The Delphi Ripple Effect

Delphi Retirees Hear YSU Study

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Delphi salaries retirees hear a YSU study on Delphi pensions.


STUDY RESULTS: Frank Akpadock, senior research associate at Youngstown State University, predicts job losses will occur in the community because of lower wages and benefits for Delphi Corp. salaried retirees. He spoke Monday at YSU’s Kilcawley Center.

Pension, health-care cuts to cost 4,830 jobs, $161M, retirees say



YOUNGSTOWN — Officials predict 4,830 jobs will be lost in the Mahoning Valley because of the pension and health-care cuts of Delphi Corp. retirees.

The retirees will have less money to spend at area stores and restaurants, so those businesses will cut back, said Frank Akpadock, senior research associate at the Center for Urban and Regional Studies at Youngstown State University.

Plus, cities will collect less in taxes, so they will not have as much to spend on local services, and social service agencies will receive less in donations, so the needy will receive less help, he said.

“The entire population will be affected,” he said.

Akpadock released a study Monday of the economic impact of cuts in pension and health-care benefits for Delphi salaried workers in the area. The Delphi Salaried Retirees Association requested the study.

Akpadock used an economic model that estimated 30 jobs are lost for every $1 million in economic impact.

He estimated that nearly $58 million will be taken out of the local economy as retirees receive less in pensions and spend more on health care under a new health-care plan forced on them. That would lead to a reduction of about 1,740 jobs in the community, he said.

His study includes direct losses of $26.1 million a year by the retirees from reduced pensions and increased health-care expenses. It also includes $31.6 million in indirect losses, which are hits taken by local businesses as money from the retirees is not circulated in the community.

In addition, the salaried retirees applied Akpadock’s model to estimate the effect of Delphi’s hourly retirees having increased health-care expenses. Akpadock didn’t include the hourly retirees in his study because their pensions are not being changed.

The retirees association estimated that the hourly retirees will spend $103 million a year more on health care. Taking that money away from other local businesses would lead to a reduction of 3,090 jobs in the community, they said.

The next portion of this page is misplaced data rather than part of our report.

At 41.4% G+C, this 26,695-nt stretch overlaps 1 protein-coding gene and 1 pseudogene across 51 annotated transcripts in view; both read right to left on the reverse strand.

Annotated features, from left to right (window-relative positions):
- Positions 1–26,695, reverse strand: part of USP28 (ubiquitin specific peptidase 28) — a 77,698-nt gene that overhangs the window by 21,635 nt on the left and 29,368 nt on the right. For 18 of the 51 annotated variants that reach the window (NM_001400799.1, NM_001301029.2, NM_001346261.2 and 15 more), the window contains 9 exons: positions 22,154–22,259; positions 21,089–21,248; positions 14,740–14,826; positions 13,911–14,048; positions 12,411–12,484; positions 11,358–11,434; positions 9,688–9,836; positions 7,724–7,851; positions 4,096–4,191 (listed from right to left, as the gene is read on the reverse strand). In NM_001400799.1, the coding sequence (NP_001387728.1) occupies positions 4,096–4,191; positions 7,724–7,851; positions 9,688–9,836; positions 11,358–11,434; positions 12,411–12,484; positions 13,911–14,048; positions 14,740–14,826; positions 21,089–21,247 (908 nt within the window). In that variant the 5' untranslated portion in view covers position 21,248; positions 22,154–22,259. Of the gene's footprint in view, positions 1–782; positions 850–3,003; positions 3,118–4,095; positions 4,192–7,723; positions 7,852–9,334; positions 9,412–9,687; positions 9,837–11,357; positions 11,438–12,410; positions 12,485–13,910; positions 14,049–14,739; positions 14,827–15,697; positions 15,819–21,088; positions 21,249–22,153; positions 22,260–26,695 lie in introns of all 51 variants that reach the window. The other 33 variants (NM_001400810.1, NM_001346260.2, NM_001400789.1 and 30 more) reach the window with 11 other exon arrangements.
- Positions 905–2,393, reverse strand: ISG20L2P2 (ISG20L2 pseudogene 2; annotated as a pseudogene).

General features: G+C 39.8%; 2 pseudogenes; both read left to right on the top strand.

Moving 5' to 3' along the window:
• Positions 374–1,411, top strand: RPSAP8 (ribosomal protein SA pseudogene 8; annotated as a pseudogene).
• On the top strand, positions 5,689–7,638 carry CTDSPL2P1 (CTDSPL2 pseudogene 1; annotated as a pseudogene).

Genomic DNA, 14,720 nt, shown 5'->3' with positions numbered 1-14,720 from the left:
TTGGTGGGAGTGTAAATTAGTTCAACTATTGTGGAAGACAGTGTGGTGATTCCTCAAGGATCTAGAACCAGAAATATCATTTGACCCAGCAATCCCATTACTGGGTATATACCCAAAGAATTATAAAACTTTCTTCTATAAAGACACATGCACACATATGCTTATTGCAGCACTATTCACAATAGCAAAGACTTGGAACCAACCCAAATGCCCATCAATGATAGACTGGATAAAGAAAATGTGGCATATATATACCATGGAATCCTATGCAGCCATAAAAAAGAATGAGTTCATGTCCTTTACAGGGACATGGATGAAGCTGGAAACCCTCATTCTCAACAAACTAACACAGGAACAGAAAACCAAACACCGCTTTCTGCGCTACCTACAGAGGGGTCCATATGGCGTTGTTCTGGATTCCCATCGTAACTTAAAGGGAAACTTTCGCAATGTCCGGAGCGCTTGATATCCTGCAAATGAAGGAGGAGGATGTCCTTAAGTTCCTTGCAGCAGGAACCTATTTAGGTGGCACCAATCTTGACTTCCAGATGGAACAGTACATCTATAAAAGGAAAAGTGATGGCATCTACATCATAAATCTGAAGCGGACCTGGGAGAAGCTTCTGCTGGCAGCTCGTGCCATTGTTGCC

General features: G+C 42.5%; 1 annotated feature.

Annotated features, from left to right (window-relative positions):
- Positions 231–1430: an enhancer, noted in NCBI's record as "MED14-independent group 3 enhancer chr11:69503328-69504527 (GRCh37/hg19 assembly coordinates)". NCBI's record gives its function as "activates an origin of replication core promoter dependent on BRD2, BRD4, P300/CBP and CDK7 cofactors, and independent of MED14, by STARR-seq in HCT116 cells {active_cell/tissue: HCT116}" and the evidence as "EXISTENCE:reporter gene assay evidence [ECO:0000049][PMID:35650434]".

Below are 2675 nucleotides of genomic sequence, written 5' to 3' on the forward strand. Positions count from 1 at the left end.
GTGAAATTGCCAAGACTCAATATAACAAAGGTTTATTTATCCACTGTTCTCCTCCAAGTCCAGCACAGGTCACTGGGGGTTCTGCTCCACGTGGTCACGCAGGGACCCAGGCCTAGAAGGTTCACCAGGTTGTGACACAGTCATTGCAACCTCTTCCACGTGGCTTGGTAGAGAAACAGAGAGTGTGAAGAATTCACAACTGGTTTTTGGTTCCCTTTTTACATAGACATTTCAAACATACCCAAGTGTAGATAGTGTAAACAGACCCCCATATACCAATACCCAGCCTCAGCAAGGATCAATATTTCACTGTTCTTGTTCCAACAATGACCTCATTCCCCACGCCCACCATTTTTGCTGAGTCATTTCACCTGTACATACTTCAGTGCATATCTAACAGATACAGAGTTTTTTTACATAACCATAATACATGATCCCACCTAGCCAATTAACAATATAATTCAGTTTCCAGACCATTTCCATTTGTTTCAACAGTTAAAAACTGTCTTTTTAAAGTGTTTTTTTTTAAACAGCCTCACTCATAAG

If both estimates are put together, the economic loss to the community would be $161 million a year, with a job loss of 4,830.

“We are headed for a disaster. The train is coming down the track,” said Bruce Gump, a member of the retirees association.

The retirees are publicizing the study because they want to put political pressure on President Barack Obama’s administration to restore the salaried retirees’ full pensions. GM, which is owned mostly by the federal government, has agreed to pay full pensions to union employees at GM and Delphi.

The Delphi salaried retirees said they have until January to convince federal officials of their case because that is when the Pension Benefit Guaranty Corp. will begin issuing reduced pensions. The retirees are expecting cuts of between 30 percent and 70 percent, in large part because the PBGC does not pay supplements that Delphi was paying to retirees who were under 62.

Mary Ann Hudzig, another member of the retirees association, said salaried retirees will be in for a shock come January. Not only will pensions be reduced, but retirees also will be asked to pay back overpayments made to them since the PBGC took over Delphi’s pensions in August, she said.

She expects she will have to pay back between $7,500 and $10,000, which can be done in installments.

“I don’t even have that money. It was given to health care,” she said.

Hudzig, 56, of Warren, said she expects her pension to be reduced from $3,000 a month to between $1,000 and $1,500 a month.

The retirees association also is trying to stop the PBGC takeover through a federal lawsuit in Michigan. The suit says that the agency broke federal law by giving up liens against the company without receiving anything in return.

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